HOUSING has become a ‘national emergency’ as it emerged the proportion of home ownership has fallen to the lowest level since 1986 and, as rents spiral, housing charity Shelter said that 117 families in Britain become homeless every day.
Meanwhile, The Resolution Foundation, in a report released yesterday, said that the crisis is not confined to London but is spreading around the country particularly in the north of England. Whereas Tory PM Theresa May claimed that she wanted to ‘spread economic growth more evenly across the country’ the Resolution Foundation said that it is ‘the housing crisis that is spreading’.
Anne Baxendale, Shelter’s head of policy and public affairs, said: ‘With house prices now completely out of step with average wages, sadly it’s no surprise that home ownership across the country is declining so drastically. Sky high rents are leaving many families struggling to make ends meet each month, let alone save up enough for the deposit on a home. Far from being the stepping stone it once was, many young people and families are now facing a lifetime stuck in expensive and unstable private renting.
‘The new government has a real chance to give hope back to these families by tackling the root cause of the housing crisis and building genuinely affordable homes that people on ordinary incomes can actually afford to rent or buy.’
Dan Wilson Craw, from campaign group ‘Generation Rent’, said: ‘The trouble with renting is that those who are in insecure employment or low income are forced to rent, they are stuck. It is also an insecure form of tenure because you have contracts which last for six months or a year, so no renter really knows where they will be living in a year’s time. Some landlords raise the rent every year, or will just decide to sell their property and that puts a family out on the streets.’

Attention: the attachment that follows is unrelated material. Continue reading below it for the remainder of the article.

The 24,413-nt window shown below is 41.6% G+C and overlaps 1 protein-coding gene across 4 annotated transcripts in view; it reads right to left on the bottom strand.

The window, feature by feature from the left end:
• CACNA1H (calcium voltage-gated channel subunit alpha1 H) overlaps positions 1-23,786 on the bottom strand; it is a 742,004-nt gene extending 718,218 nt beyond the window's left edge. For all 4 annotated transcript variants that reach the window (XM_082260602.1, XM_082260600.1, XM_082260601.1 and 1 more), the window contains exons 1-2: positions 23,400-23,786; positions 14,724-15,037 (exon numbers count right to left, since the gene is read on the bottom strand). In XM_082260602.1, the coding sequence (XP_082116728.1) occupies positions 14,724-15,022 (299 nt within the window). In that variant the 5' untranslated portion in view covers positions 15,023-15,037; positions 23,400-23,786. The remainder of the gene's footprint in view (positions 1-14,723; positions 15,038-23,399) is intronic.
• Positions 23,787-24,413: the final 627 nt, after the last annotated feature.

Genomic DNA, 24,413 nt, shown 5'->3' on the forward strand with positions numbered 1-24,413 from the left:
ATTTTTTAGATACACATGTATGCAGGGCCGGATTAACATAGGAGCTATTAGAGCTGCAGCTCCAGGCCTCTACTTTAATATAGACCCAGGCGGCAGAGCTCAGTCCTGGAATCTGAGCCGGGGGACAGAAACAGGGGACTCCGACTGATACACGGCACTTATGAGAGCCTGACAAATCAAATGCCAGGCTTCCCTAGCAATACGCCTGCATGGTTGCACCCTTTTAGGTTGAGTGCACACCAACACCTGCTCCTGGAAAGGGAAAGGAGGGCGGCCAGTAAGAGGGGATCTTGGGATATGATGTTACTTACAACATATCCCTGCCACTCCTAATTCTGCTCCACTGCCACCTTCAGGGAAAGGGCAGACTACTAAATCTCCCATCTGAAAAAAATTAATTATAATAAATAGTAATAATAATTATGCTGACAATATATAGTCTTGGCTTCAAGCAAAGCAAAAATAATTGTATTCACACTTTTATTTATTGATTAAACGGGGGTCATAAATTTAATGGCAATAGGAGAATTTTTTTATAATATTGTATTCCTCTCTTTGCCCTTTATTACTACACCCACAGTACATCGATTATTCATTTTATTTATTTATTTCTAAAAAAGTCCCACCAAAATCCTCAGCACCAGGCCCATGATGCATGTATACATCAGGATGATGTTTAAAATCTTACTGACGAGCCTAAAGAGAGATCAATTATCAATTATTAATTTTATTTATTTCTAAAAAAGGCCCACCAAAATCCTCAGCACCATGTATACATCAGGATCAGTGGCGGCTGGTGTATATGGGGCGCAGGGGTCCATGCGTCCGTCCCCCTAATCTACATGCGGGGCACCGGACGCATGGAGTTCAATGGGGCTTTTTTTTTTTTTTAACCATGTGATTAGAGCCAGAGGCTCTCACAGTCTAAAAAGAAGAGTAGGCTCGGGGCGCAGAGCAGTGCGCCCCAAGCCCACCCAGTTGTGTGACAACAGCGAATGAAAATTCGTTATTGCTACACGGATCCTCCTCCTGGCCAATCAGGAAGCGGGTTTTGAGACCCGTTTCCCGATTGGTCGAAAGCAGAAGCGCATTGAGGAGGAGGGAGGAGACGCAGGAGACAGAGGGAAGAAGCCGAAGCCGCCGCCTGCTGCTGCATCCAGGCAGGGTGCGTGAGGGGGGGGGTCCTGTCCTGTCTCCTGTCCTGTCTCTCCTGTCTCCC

The Resolution Foundation stated: ‘Across England the proportion of private renters nearly doubled between 2003 and 2015 – in Greater Manchester the proportion has come closer to tripling.
‘The area with the sharpest drop in ownership over recent years is Greater Manchester. Ownership there has plummeted 14 percentage points from its peak in the early 2000s. Fewer than six in ten households living in the region own their own home today – a similar level to the London suburbs. Double digit falls in home ownership have also been experienced in South and West Yorkshire, driven by Sheffield and Leeds, and the West Midlands Metropolitan Area.’
Liberal Democrat leader Tim Farron warned: ‘The housing crisis is now turning into a national emergency. Wages are being squeezed with the rise of zero-hours contracts and the “bank of mum of dad” is being stretched to breaking point. For millions of young people, the chance to get the excitement of being handed over the keys to a home they can call their own is a dream that’s fading away fast.’